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Chapter TitleNotes


Title :Place House, with some account of the Selfe Family. ( Pages 193 - 201)
Author :T. G. J. Heathcote
Book Type :Buildings
Publisher :
Date :1903
Journal :Wiltshire Notes and Queries. Vol. IV
Full Text :Wiltshire Notes and Queries
March, 1903

Place House, Melksham, with some account of the Selfe Family.

The following words form part of a letter written by Mr. Hughes, of Devizes, to Mr. Richard Jenkyns, of Wells. Both gentlemen were lawyers, and the latter was part owner of the house which was the subject of enquiry:-

"I have a London friend desirous of returning to Wiltshire "if he could purchase a comfortable house in a pleasant situation. Passing frequently through Melksham I have observed the house, some years ago occupied by Mr. Paul Newman, to be shut up, and which, upon enquiry, I find belongs to you.
Devizes, 24 Ja., 1787."

This house, which was commonly known as Place House, stood facing the Market Place of Melksham, and, as an ancient and picturesque object, was plainly visible to all travellers along the Great Bath Road. It therefore seems strange that a man, who was a lawyer living in a neighbouring town, and who was also Steward of the Manor of Canhold, in Melksham, where he regularly held Courts, should have been ignorant of the history of this particular house, especially as the subject of his enquiry was the capital messuage of the chief manor of Melksham, to which Canhold was only subordinate. It is proposed, therefore, in this short paper, to give some account of Melksham Manor House. In the year 1734 Mr. Isaac Selfe, junr., caused a map to be made of his estate by a surveyor named J. Cole - the plan of Place House is extracted from this map.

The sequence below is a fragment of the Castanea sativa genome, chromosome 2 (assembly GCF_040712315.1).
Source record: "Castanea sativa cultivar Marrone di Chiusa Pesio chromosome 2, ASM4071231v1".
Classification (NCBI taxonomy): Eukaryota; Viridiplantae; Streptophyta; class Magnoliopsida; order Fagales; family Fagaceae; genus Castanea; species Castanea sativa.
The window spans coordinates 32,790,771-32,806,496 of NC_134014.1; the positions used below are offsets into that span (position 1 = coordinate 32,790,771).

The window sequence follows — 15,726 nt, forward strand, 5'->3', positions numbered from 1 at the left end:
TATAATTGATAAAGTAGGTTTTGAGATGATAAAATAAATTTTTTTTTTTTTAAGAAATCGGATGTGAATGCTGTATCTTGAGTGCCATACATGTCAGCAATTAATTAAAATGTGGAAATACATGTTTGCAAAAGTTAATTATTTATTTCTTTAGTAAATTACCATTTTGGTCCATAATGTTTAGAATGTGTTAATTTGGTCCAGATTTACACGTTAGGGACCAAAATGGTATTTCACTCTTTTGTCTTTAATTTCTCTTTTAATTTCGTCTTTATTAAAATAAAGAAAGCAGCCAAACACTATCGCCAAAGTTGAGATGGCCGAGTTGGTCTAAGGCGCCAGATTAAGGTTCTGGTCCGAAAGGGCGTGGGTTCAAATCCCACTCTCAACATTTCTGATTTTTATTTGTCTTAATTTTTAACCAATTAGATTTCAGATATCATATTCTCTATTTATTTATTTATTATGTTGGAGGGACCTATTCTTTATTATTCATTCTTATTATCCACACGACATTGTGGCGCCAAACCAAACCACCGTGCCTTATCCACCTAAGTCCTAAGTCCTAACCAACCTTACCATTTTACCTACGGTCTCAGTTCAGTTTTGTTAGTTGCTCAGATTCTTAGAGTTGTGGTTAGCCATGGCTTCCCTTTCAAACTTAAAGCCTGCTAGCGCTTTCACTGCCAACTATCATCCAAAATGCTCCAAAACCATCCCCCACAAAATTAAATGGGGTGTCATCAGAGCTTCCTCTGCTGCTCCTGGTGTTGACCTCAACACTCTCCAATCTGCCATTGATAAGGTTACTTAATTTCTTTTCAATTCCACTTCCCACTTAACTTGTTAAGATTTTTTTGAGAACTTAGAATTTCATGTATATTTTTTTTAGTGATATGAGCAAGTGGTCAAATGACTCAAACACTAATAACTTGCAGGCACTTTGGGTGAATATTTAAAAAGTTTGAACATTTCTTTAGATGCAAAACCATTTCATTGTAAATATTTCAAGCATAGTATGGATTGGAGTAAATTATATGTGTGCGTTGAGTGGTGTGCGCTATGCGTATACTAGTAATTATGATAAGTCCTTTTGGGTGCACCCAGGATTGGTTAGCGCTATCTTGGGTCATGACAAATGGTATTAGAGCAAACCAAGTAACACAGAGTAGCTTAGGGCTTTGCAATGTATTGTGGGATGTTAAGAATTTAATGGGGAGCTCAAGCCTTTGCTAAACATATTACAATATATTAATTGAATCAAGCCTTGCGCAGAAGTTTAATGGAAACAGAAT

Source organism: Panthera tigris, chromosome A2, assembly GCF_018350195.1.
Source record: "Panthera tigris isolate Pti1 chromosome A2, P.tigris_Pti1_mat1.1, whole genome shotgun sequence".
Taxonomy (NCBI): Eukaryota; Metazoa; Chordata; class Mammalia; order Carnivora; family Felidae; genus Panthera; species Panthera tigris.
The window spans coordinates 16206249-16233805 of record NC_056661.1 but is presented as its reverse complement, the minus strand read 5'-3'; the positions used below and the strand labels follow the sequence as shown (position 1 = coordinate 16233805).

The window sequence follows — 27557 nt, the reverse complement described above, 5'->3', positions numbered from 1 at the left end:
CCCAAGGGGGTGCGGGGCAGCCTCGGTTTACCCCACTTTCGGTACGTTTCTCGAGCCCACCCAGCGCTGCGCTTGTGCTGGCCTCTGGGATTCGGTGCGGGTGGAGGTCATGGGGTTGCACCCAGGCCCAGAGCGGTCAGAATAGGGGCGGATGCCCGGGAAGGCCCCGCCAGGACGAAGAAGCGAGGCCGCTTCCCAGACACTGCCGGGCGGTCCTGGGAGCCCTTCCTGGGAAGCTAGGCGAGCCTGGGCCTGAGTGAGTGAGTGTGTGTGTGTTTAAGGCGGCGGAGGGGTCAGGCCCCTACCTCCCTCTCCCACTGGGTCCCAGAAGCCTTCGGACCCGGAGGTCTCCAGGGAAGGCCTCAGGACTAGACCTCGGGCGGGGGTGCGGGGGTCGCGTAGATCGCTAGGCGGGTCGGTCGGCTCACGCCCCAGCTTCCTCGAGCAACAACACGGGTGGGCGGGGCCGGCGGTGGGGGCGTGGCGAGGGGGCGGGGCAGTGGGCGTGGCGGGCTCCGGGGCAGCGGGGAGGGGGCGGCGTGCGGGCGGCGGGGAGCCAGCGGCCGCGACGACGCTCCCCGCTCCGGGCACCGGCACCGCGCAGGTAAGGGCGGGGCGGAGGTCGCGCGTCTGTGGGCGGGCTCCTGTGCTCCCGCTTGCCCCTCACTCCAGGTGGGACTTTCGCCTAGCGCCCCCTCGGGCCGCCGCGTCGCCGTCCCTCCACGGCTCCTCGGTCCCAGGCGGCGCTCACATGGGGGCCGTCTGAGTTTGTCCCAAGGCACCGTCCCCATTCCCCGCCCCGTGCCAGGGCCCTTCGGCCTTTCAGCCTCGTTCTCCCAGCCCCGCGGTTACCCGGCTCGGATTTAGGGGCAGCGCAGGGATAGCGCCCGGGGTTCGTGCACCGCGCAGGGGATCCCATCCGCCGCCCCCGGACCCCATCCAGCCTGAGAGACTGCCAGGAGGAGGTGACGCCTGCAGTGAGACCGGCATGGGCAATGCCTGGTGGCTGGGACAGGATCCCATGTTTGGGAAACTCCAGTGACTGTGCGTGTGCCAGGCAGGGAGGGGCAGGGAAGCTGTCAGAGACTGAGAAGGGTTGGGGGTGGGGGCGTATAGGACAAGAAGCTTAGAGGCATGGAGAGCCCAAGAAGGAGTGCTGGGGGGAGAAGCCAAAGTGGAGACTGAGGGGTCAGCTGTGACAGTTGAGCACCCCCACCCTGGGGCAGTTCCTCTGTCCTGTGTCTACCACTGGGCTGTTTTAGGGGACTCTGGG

In the year 1539 the Prioress and Nuns of Amesbury surrendered into the hands of the King their Melsham estates, which they had held for about 250 years. This property, which consisted inter alia of the Lordship of the Manor and Hundred, was granted to one Henry Brounker, who had already made purchases of real estate in the neighbourhood. At some uncertain date, perhaps about 1550, he built a residence for himself on the site (as appears likely) of an earlier "Court" or "Manor Place", to use Leland's phrase, where the Amesbury Steward had been wont to hold the Manor and Hundred Courts. It should be noted, therefore, that the house we are treating of was built for a resident lord, who was a man of considerable wealth. Three generations of the family lived here: Henry Brounker the founder, his son, Sir William, and his grandson Henry. On the death of this last Henry, about 1600, it became manifest that the Brounker estate was heavily involved, and as a matter of fact, in the course of the next twenty or thirty years, all the property was alienated with the exception of Erlestoke, to which place William Brounker, the heir, retired with his wife Anne, daughter of Sir John Dauntesey. Meanwhile, Place House was occupied for ten or eleven years by Henry Brounker's widow and her second husband, Ambrose Dauntesey.

After their death, in 1612, the house apparently was occupied by the steward; it is not, however, clear in whom the ownership was vested for the next forty years.

In the year 1657 (Oct. 22) Place House changed hands. The vendors were Messrs. Yates, of London; Danvers, of Baynton; and Hill, of London. The purchaser was Isaac Selfe, of Melksham, gentleman. The property conveyed consisted of "All that Capital Messuage" etc. in Melksham, now or late in the occupation of Edward Stratton the younger, with the courts, gardens, etc., containing by estimation 5 acres. The consideration money was 310.

It is recited in the Indenture that in 1652 the estate had belonged to Sir John Danvers (the regicide), who no doubt had come into possession on his marriage with his second wife, Elizabeth, daughter of Ambrose Dauntesey, of Place House.

For one hundred years then the house had belonged to the Brounker family and their connexions. For two hundred years more ist remained with the family of the new purchaser. This gentleman was the younger surviving son of Mr. Isaac Selfe, of Beanacre, whose monument, still in Melksham Church, was noticed by John Aubrey. Old Mr. Selfe, after making his fortune as a clothier, had made considerable purchases of land in the parish on the break-up of the Brounker estate, and had died early in the year 1657, leaving his eldest son, Jacob, settled at Beanacre.